For the role of Jesus, Lee had drawn up a list of every NBA player who could pass for a high school senior. Kobe Bryant had off-season commitments. Lee found Tracy McGrady too reserved and was not impressed by Allen Iverson's performance. Management for Kevin Garnett and Stephon Marbury wanted a guarantee that one or the other would be offered the part. Travis Best, Walter McCarty, and Rick Fox also auditioned, and Lee cast them in supporting roles. Lee approached Allen during halftime of a Bucks-Knicks game, ultimately offering him the role of Jesus. Allen had never acted before, and he trained with an acting coach for eight weeks prior to filming.[1]

NBA players Shaquille O'Neal, Reggie Miller, Bill Walton, Scottie Pippen, Michael Jordan, and Charles Barkley, NBA coaches Rick Pitino and George Karl and broadcaster Dick Vitale made cameo appearances at one point early in the film.[2]

Release[edit]

Box office[edit]

He Got Game was produced on an estimated $25 million budget.[citation needed] In the opening weekend of its release, it was shown on 1,319 screens, and took in $7,610,663 at the U.S. box offices debuting at #1.[3] It eventually grossed a total of $21,554,585.00

Critical response[edit]

Response to the film was largely favorable, with review aggregator Rotten Tomatoes showing it receiving 80% favorable reviews, praising Lee's artfulness, commentary, and honest connection to human characters. Negative reviews focused their criticism on the film's length and Lee's overindulgence, with Time Out London writing, "Most scenes play too long, with a surplus of ideas, textures, tones and characters, and after 134 minutes it's clear Lee's problem with closure hasn't gone away."[4][5] Roger Ebert gave the film three-and-a-half-stars, and called it Lee's best film since Malcolm X. He was particularly encouraged by Lee's determination not to adhere to typical conventions.[6]

Both Ray Allen and Washington drew praise for their performances,[7] with Roger Ebert writing that Allen "is that rarity, an athlete who can act," and Slate magazine writing that Washington's performance was "gorgeously underplayed".[6][8]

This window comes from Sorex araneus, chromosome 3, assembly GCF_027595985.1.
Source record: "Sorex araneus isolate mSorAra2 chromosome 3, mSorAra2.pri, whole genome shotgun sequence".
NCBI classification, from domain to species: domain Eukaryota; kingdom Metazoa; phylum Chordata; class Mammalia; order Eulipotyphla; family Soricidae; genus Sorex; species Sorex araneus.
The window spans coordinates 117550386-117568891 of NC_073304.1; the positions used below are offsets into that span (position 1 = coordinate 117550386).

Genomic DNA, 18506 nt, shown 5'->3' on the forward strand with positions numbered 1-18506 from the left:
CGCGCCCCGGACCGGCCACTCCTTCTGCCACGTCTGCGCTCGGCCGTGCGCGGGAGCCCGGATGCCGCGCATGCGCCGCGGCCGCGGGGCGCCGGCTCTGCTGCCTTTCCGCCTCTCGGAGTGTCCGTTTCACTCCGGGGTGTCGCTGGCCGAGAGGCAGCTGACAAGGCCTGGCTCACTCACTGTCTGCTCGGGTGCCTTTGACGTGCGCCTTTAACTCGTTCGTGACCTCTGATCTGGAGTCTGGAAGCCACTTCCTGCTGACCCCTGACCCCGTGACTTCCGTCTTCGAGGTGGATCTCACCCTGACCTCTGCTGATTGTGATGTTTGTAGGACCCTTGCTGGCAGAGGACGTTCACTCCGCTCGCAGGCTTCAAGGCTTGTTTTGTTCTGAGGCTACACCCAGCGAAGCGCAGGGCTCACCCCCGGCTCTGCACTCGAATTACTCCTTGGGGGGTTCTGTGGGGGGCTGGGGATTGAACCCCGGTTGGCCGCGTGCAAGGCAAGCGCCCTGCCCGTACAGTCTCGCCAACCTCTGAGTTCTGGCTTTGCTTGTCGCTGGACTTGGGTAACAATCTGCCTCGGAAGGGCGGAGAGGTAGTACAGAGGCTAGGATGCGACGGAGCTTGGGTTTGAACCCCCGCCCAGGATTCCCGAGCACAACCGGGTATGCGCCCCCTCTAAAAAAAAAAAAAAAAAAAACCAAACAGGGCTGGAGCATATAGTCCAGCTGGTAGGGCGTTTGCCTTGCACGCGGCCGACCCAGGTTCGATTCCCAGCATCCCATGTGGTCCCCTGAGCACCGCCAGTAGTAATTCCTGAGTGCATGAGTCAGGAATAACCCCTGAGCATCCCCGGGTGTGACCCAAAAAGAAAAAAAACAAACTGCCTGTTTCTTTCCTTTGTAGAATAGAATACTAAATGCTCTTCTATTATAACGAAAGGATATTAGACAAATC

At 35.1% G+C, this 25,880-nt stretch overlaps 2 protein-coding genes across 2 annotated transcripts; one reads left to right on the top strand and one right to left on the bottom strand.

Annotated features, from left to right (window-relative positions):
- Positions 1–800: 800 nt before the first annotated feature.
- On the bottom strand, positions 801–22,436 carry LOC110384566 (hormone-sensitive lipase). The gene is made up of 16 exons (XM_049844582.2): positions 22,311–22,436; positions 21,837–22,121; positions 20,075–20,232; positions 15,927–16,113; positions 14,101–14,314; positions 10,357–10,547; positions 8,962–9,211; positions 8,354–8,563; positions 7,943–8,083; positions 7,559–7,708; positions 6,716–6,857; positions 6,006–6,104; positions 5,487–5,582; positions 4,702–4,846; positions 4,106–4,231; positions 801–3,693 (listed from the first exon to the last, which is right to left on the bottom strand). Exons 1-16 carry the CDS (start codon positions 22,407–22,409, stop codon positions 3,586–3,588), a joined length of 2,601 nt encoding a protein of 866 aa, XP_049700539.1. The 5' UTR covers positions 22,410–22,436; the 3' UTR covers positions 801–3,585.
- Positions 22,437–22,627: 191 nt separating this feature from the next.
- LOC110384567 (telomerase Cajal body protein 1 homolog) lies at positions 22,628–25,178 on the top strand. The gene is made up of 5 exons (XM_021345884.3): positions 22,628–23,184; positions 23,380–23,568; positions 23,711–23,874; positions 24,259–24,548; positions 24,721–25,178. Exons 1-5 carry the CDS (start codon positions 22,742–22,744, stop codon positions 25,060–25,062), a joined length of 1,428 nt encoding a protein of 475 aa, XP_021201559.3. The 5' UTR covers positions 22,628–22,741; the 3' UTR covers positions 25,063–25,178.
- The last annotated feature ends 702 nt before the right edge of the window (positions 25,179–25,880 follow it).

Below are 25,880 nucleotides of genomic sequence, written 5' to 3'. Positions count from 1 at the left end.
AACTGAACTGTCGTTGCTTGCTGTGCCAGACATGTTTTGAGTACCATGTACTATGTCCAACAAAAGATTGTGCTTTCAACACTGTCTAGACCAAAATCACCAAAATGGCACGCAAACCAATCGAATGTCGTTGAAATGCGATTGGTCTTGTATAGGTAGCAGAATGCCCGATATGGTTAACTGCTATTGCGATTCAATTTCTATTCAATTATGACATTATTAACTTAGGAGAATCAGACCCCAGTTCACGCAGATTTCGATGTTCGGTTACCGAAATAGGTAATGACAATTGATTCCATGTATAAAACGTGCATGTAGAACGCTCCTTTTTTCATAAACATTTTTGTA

ESPN's review pointed out factual flaws in the story: "...coaches aren't allowed to discuss potential recruits until after the signing period. Come on, Spike. (And while we're at it, players aren't allowed to visit a college one week before the signing deadline; Jesus couldn't live alone with his sister without both of them being thrown in a foster home; and there's NO WAY IN HELL that Jesus wouldn't have just turned pro if he was that good and that broke.)" [9]

Soundtrack[edit]

Further information: He Got Game (soundtrack)

The soundtrack for He Got Game was composed of numerous orchestral pieces by Aaron Copland with songs created by Public Enemy. It was released by Def Jam on April 21, 1998.

Awards and nominations[edit]

1999 Acapulco Black Film Festival
  • Best Actor — Denzel Washington (nominated)
  • Best Director — Spike Lee (nominated)
  • Best Screenplay — Spike Lee (nominated)
  • Best Film (nominated)
  • Best Soundtrack (nominated)
1999 NAACP Image Awards
  • Outstanding Lead Actor in a Motion Picture — Denzel Washington (nominated)
  • Outstanding Youth Actor/Actress — Zelda Harris (nominated)
  • Outstanding Motion Picture (nominated)
1999 MTV Movie Awards
  • MTV Movie Award Best Breakthrough Male Performance — Ray Allen (nominated)

References[edit]

  1. ^ "He Got Game (1998)". Thisdistractedglobe.com. Retrieved 2010-08-19. 
  2. ^ “”. "Jesus Shuttlesworth". YouTube. Retrieved 2010-08-19. 
  3. ^ Weekend Box Office Results for May 1-3, 1998 - Box Office Mojo
  4. ^ "He Got Game Review. Movie Reviews - Film - Time Out London". Timeout.com. 2005-04-06. Retrieved 2010-08-19. 
  5. ^ "He Got Game Movie Reviews, Pictures". Rotten Tomatoes. Retrieved 2010-08-19. 
  6. ^ a b "He Got Game :: rogerebert.com :: Reviews". Rogerebert.suntimes.com. Retrieved 2010-08-19. 
  7. ^ By (1998-04-27). "He Got Game Review - Read Variety's Analysis Of The Movie He Got Game". Variety.com. Retrieved 2010-08-19. 
  8. ^ Edelstein, David (1998-05-03). "He Got Balls - By David Edelstein - Slate Magazine". Slate.msn.com. Retrieved 2010-08-19. 
  9. ^ Simmons, 'Review - He Got Game', ESPN sports

External links[edit]